Occasionally I come up with wacky scenarios for sitcom scripts in my spare time. Take this one: A television network would spring for a three-bedroom apartment with modern amenities such as a dishwasher, microwave, washer and dryer, and a big-screen TV. They'd fill it with six average strangers, three men and three women who agree to be on camera 24 hours a day.
Except that when we get down to reviewing the tapes, we realize that the roommates were doing what average roommates usually do, and that is . . . watch a lot of television together.
Thus the directors would manufacture some tomfoolery by, say, sending a band of cranked-up Hell's Angels over for a surprise visit or flooding the place with radon gas. Can't you just hear the laughter from the folks out there in TV land? I'd be set for life.
Leave it to CBS to rip off my scheme with "Big Brother," premiering tonight at 9 p.m. after "Survivor." "Big Brother" follows my idea to a T, except it has 10 people living together in an 1,800 square-foot house with a vegetable garden, exercise area, a pool, 28 cameras and 60 microphones instead of a three-bedroom apartment. The housemates can bring in only the most basic hygiene products, clothing and personal items that aren't battery operated. And the house has no modern conveniences such as televisions and radios, the residents are completely kept out of contact with the real world - meaning, no Hell's Angels dropping by for lunch - and they can't leave without forfeiting a $500,000 prize.
Frequently compared to "The Real World," "Big Brother" seems more akin to PBS' recently aired series "The 1900 House." But unlike any of those shows, which are taped ahead of time and cut into episodes, "Big Brother" happens as we watch it. The drama lasts for three months, starting tonight, and airs practically every day in various segments.
The idea isn't particularly revolutionary. "Big Brother" is the American version of a Dutch TV hit. Millions of people watched as nine Europeans whined together in a two-bedroom house, and voted residents out one by one until a single winner remained.
The same rule applies to "Big Brother": Like "Survivor," the housemates can nominate fellow roomies to be ousted, but the folks at home are the ones to decide who gets their walking papers via telephone. (If only "The Real World" provided that option. Then Seattle would have been spared the pain of Lindsay.)
But "The Real World," itself cribbed from the 1973 documentary about the Louds, "An American Family," keeps picking up more viewers with each season and, in response, MTV continues to up the ante with each cast's living situation. This year, the kids are shacking up in a Big Easy mansion.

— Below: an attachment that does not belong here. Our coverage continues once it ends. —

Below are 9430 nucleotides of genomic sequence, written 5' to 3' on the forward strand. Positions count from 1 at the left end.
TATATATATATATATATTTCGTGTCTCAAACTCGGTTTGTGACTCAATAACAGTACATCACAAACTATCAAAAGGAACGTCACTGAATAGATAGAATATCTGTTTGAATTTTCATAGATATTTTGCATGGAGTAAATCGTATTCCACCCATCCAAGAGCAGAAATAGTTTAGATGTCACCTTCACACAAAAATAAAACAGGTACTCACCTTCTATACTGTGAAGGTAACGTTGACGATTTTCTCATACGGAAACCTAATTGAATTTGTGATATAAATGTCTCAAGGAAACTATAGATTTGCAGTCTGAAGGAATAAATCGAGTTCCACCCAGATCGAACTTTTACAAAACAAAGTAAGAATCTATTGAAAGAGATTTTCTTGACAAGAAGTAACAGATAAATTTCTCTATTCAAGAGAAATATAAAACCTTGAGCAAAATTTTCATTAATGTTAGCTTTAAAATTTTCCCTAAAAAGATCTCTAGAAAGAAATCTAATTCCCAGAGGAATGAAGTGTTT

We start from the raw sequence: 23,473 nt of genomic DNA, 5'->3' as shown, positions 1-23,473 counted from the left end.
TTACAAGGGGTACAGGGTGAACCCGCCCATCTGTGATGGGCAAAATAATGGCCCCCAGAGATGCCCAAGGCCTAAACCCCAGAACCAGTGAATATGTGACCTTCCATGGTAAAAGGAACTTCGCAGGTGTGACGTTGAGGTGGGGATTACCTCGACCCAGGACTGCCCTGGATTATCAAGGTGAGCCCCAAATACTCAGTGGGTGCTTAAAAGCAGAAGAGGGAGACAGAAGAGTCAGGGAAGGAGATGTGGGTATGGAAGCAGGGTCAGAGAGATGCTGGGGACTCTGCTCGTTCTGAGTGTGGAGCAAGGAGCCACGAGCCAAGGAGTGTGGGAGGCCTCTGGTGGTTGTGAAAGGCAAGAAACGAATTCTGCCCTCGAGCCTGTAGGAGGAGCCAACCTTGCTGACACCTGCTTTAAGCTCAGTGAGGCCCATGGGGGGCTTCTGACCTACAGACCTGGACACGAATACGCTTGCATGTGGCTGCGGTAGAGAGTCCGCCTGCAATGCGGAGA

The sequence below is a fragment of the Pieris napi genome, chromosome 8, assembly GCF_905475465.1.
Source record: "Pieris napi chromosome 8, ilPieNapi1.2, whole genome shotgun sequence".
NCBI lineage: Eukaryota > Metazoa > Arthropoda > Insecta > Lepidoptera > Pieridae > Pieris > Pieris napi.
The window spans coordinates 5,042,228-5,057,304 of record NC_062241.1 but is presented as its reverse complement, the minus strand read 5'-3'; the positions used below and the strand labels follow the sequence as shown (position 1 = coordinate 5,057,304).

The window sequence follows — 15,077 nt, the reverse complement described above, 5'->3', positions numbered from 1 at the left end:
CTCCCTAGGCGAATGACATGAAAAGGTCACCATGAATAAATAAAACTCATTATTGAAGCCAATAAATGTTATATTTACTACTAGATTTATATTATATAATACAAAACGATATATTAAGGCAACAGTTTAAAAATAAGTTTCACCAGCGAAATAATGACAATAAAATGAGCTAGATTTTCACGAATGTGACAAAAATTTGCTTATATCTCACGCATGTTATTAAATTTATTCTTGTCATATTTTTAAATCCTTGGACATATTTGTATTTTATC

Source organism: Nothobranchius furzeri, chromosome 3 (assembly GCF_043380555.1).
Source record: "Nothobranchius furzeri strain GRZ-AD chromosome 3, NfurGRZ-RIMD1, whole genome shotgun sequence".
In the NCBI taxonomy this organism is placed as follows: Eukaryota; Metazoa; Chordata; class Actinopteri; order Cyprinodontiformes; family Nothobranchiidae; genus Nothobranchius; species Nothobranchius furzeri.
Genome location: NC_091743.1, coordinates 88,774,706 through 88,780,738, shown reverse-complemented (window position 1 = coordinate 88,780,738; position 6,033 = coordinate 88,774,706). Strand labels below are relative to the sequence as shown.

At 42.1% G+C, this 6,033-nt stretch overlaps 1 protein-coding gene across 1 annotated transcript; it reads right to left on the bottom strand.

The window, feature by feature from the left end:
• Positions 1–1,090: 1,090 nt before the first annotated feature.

Still, "The Real World" hasn't excited the national imagination nearly as much as "Survivor," CBS' current runaway hit. "The Real World," like the rest of MTV, lives in the domain of youth fantasy, relying on the housemates to do idiotic things that only young twen tysomethings can dream up, against a fashionable backdrop. "Survivor" and "Big Brother" group together Americans from different age groups and various 'hoods, 'burbs and boroughs across the country. You're more likely to see a version of yourself on Pulau Tiga than among the "Real World" cast.
Contrast the kids' plush New Orleans situation with "Big Brother's" multi-generational housemates living on beans, grains and frail vegetables from a victory garden. "Big Brother's" charges can't head out to a club, get drunk and strip their troubles away, as one current "Real Worlder" did a few episodes back - well, they can leave, they just can't return. Their challenge will be to get along, and ingratiate themselves to millions of viewers who hold their fate in a balance, all in a privacy-free environment with no trips to the grocery store.
CBS, meanwhile, has to rely on the Sartrean notion that hell is other people, because they have a lot of time to fill. Monday, Tuesday and Friday episodes will be half-hour re-caps of cabin-fever-influenced incidents that went down the past 24 hours. Every Thursday at 8 p.m. (except for tomorrow) an hourlong, live broadcast allows the housemates to complain about their other roomies, then nominate two to be cast out of the place. Of those two, the audience picks one. Yet another hour of "Big Brother" airs Saturdays, this one a summary of the past week's events. With this much coverage, you have to wonder if CBS should worry about over-saturation Regis Philbin style, but Regis doesn't have a camera watching his contestants on the toilet or in the shower.
Besides, if it gets too boring, you can always send in a few crazed motorcycle-gang members to liven up the bunch. They stole the best part of my idea, so why not take the rest?
Until Melanie McFarland sells her first sitcom script for a skillion dollars, she can be reached at 206-464-2256 or by e-mail at firstname.lastname@example.org